Although summer is not even over yet, this week’s Weather Wise is going to take a look at the winter. Specifically, how La Niña will once again influence the upcoming season here in Montana, but likely not like last year’s weak winter.
Yes, it was a La Niña winter last year, yes it was a lackluster winter and yes, La Niña winters are typically colder and snowier than normal. So what happened last year then?
Approximately 30 percent of La Niña years have mild, drier winters than normal. That's what happened in the winter of 2020-2021. A larger, more dominant pattern in the Pacific called the “Pacific Decadal Oscillation” overruled La Niña, but this likely will not happen again.
With La Niña strengthening in the Pacific, the Climate Prediction Center is expecting a good chance of above-average precipitation, especially west of the Continental Divide for the winter months. temperatures are likely to be close to average, which of course average in Montana can be pretty darn cold.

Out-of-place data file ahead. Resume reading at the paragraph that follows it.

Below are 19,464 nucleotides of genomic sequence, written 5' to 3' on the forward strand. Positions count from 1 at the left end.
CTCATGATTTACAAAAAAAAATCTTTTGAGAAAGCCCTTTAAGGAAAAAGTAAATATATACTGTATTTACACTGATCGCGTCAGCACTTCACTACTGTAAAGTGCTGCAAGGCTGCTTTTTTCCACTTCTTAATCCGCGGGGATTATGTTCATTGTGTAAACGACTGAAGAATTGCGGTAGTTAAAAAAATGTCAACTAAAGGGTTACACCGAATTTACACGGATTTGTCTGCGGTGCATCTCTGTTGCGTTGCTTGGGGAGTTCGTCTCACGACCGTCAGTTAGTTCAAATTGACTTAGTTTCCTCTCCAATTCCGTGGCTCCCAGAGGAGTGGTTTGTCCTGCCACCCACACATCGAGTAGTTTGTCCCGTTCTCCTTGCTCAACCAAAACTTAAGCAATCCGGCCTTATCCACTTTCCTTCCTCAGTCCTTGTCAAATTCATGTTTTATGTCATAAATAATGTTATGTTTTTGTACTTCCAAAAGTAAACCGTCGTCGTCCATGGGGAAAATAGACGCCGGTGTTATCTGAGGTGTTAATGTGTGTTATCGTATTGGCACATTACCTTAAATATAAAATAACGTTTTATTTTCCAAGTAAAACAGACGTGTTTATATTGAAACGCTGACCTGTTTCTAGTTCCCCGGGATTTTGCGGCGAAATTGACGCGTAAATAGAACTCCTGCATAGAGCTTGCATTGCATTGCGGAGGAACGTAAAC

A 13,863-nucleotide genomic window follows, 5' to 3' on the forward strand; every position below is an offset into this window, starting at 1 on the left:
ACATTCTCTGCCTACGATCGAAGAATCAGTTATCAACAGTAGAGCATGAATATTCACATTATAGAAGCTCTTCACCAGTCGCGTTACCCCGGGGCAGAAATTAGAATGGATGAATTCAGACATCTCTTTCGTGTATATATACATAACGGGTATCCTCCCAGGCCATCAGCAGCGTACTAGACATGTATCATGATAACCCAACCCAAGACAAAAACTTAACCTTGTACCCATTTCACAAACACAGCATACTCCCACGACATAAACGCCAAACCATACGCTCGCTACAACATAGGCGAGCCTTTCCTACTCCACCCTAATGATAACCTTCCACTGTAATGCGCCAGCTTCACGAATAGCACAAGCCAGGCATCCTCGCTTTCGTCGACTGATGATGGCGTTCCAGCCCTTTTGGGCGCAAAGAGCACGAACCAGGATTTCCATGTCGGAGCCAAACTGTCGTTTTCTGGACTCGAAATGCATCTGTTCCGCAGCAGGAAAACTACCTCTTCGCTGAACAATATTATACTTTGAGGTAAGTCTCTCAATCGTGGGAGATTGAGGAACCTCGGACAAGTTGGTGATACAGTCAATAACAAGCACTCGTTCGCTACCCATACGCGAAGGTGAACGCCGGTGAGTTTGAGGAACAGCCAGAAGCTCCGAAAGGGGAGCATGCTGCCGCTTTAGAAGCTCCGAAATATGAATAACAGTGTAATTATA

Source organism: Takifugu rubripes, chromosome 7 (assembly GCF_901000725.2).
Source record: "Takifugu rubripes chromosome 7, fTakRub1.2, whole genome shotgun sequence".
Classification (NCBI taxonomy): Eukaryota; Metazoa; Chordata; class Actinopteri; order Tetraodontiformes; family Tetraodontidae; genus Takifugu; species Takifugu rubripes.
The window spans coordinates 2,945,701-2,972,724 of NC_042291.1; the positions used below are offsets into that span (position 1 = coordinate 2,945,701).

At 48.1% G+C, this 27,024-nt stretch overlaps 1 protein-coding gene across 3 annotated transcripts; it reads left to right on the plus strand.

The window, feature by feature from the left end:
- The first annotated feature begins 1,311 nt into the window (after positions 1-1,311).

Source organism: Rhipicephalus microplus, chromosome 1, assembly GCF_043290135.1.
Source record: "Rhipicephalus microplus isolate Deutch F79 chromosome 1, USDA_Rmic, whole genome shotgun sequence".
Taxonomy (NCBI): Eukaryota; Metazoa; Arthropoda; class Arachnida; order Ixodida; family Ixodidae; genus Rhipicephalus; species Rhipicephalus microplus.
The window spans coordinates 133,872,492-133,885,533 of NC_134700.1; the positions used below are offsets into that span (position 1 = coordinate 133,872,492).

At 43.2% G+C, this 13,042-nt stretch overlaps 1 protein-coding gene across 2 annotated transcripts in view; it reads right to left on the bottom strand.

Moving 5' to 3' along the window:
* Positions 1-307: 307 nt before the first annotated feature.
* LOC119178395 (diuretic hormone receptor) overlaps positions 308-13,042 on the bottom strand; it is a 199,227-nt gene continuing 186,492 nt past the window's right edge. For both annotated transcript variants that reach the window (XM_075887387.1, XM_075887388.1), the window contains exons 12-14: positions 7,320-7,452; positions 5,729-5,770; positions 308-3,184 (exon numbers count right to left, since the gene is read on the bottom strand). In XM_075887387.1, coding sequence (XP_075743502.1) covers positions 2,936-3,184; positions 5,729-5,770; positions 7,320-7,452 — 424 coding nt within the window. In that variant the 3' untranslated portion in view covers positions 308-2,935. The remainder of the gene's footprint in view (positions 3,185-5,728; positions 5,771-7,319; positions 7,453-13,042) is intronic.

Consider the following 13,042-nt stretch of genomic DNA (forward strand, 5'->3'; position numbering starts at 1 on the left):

A similar situation happened just a few years ago. after the record-breaking fire season and hot summer of 2017, a weak to moderate La Niña developed for the winter of 2017-18.
Here in Montana, mountain snowpack was generally well above average by the end of winter, with many of the state's mountains around 150% of normal snow water equivalent.